Half of batches tested positive, third of popular sweetened products showed traces
MONDAY, Jan. 26 (HealthDay News) -- Almost half of tested samples of commercial high-fructose corn syrup (HFCS) contained mercury, which was also found in nearly a third of 55 popular brand-name food and beverage products where HFCS is the first- or second-highest labeled ingredient, according to two new U.S. studies.
HFCS has replaced sugar as the sweetener in many beverages and foods such as breads, cereals, breakfast bars, lunch meats, yogurts, soups and condiments. On average, Americans consume about 12 teaspoons per day of HFCS, but teens and other high consumers can take in 80 percent more HFCS than average.
"Mercury is toxic in all its forms. Given how much high-fructose corn syrup is consumed by children, it could be a significant additional source of mercury never before considered. We are calling for immediate changes by industry and the [U.S. Food and Drug Administration] to help stop this avoidable mercury contamination of the food supply," said the Institute for Agriculture and Trade Policy's Dr. David Wallinga, a co-author of both studies.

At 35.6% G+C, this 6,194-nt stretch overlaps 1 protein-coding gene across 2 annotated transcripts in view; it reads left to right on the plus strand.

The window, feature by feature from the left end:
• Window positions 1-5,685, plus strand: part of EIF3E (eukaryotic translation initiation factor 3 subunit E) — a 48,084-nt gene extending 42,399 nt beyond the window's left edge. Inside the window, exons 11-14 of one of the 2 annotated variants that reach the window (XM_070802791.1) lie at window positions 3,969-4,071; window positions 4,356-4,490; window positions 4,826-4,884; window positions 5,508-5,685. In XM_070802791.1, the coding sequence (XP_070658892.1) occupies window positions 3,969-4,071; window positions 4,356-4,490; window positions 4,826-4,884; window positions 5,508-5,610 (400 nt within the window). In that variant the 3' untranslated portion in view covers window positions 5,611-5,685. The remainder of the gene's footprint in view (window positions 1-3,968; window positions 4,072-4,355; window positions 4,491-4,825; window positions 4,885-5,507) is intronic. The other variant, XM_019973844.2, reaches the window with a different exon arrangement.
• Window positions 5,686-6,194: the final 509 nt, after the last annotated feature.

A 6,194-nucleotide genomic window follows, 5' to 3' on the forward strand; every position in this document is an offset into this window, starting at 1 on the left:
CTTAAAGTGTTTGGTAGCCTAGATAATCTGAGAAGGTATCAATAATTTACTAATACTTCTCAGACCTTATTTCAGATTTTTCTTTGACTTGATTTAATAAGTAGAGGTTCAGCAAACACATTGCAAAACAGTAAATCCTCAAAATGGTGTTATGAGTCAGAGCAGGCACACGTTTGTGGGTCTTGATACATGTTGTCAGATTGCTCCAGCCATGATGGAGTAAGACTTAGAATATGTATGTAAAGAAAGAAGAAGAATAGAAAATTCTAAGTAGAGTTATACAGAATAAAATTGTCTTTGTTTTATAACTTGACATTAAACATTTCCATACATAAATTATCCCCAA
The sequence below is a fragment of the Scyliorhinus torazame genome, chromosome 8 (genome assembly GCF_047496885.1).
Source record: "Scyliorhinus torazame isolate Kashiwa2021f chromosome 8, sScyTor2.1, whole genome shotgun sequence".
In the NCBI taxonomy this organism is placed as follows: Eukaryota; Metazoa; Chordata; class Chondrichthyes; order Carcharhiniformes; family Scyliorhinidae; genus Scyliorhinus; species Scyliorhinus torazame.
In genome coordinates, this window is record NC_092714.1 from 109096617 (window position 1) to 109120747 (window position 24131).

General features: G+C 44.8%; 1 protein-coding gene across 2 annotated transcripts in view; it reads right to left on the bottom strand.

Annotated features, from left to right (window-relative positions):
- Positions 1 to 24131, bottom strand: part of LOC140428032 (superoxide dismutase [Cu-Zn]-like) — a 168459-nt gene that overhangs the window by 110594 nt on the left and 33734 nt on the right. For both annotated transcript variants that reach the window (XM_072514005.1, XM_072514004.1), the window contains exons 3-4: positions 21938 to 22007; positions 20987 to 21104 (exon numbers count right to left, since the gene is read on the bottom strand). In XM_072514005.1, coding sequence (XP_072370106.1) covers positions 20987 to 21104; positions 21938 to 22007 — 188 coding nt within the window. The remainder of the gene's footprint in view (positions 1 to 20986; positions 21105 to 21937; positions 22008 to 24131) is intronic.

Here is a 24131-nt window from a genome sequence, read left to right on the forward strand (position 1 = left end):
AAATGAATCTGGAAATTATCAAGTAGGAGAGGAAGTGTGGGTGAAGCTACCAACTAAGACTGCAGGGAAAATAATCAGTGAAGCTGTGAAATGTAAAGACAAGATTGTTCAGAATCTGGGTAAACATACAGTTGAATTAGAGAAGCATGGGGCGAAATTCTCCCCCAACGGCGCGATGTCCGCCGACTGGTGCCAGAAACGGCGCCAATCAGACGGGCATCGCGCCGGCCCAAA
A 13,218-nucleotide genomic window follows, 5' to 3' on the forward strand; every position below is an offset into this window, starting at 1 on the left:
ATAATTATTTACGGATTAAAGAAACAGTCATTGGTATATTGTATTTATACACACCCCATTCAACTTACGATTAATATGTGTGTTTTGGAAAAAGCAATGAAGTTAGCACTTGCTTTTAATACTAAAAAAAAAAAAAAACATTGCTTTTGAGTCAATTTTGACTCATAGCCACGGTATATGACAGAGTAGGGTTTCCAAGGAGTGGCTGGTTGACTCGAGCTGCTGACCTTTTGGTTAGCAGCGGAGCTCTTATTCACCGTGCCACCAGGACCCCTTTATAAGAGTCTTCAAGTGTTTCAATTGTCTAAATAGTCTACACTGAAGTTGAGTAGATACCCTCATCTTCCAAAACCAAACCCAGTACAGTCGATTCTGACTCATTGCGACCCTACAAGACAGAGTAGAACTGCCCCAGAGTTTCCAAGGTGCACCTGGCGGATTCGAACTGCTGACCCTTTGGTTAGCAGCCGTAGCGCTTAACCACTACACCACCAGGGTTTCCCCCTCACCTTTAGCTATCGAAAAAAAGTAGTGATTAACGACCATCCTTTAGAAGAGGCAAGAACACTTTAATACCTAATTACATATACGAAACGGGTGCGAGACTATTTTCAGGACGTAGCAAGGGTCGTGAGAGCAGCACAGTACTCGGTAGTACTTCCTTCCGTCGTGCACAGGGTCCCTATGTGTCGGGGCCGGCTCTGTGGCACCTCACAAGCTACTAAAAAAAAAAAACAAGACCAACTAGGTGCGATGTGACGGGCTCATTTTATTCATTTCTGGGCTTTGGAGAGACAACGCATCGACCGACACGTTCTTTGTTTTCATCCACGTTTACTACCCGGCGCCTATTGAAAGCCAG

In the first study, researchers found detectable levels of mercury in nine of 20 samples of commercial HFCS. The study was published in current issue of Environmental Health.
In the second study, the agriculture group found that nearly one in three of 55 brand-name foods contained mercury. The chemical was most common in HFCS-containing dairy products, dressings and condiments.
The use of mercury-contaminated caustic soda in the production of HFCS is common. The contamination occurs when mercury cells are used to produce caustic soda.
"The bad news is that nobody knows whether or not their soda or snack food contains HFCS made from ingredients like caustic soda contaminated with mercury. The good news is that mercury-free HFCS ingredients exist. Food companies just need a good push to only use those ingredients," Wallinga said.
The U.S. Agency for Toxic Substances & Disease Registry has more about mercury and health.
-- Robert Preidt
SOURCE: Institute for Agriculture and Trade Policy, news release, Jan. 26, 2009
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